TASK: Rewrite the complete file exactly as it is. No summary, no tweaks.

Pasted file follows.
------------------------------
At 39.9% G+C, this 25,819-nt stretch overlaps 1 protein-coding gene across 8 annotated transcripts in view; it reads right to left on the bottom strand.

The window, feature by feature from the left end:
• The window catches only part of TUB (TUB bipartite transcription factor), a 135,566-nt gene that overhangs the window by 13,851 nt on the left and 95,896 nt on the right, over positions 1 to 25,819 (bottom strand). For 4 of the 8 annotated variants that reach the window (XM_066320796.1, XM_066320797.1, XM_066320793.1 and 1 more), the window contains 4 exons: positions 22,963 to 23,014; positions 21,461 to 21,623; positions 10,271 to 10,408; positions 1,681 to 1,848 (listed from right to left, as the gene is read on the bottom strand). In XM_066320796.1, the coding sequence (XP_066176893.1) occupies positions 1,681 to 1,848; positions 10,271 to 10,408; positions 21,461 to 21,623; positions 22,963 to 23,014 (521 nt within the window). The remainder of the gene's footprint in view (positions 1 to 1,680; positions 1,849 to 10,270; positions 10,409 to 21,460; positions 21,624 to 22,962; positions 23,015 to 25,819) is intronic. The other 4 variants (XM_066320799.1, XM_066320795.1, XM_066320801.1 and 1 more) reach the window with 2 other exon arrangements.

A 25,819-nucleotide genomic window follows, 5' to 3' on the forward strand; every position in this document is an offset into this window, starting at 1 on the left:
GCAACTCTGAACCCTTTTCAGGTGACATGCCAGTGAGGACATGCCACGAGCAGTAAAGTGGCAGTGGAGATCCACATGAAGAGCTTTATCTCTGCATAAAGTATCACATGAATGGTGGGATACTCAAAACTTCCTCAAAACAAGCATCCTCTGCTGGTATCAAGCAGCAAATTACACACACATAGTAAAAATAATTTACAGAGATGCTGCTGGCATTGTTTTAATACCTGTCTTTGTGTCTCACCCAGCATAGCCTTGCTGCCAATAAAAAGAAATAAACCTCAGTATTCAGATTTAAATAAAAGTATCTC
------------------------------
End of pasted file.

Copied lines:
At 39.9% G+C, this 25,819-nt stretch overlaps 1 protein-coding gene across 8 annotated transcripts in view; it reads right to left on the bottom strand.

The window, feature by feature from the left end:
• The window catches only part of TUB (TUB bipartite transcription factor), a 135,566-nt gene that overhangs the window by 13,851 nt on the left and 95,896 nt on the right, over positions 1 to 25,819 (bottom strand). For 4 of the 8 annotated variants that reach the window (XM_066320796.1, XM_066320797.1, XM_066320793.1 and 1 more), the window contains 4 exons: positions 22,963 to 23,014; positions 21,461 to 21,623; positions 10,271 to 10,408; positions 1,681 to 1,848 (listed from right to left, as the gene is read on the bottom strand). In XM_066320796.1, the coding sequence (XP_066176893.1) occupies positions 1,681 to 1,848; positions 10,271 to 10,408; positions 21,461 to 21,623; positions 22,963 to 23,014 (521 nt within the window). The remainder of the gene's footprint in view (positions 1 to 1,680; positions 1,849 to 10,270; positions 10,409 to 21,460; positions 21,624 to 22,962; positions 23,015 to 25,819) is intronic. The other 4 variants (XM_066320799.1, XM_066320795.1, XM_066320801.1 and 1 more) reach the window with 2 other exon arrangements.

A 25,819-nucleotide genomic window follows, 5' to 3' on the forward strand; every position in this document is an offset into this window, starting at 1 on the left:
GCAACTCTGAACCCTTTTCAGGTGACATGCCAGTGAGGACATGCCACGAGCAGTAAAGTGGCAGTGGAGATCCACATGAAGAGCTTTATCTCTGCATAAAGTATCACATGAATGGTGGGATACTCAAAACTTCCTCAAAACAAGCATCCTCTGCTGGTATCAAGCAGCAAATTACACACACATAGTAAAAATAATTTACAGAGATGCTGCTGGCATTGTTTTAATACCTGTCTTTGTGTCTCACCCAGCATAGCCTTGCTGCCAATAAAAAGAAATAAACCTCAGTATTCAGATTTAAATAAAAGTATCTC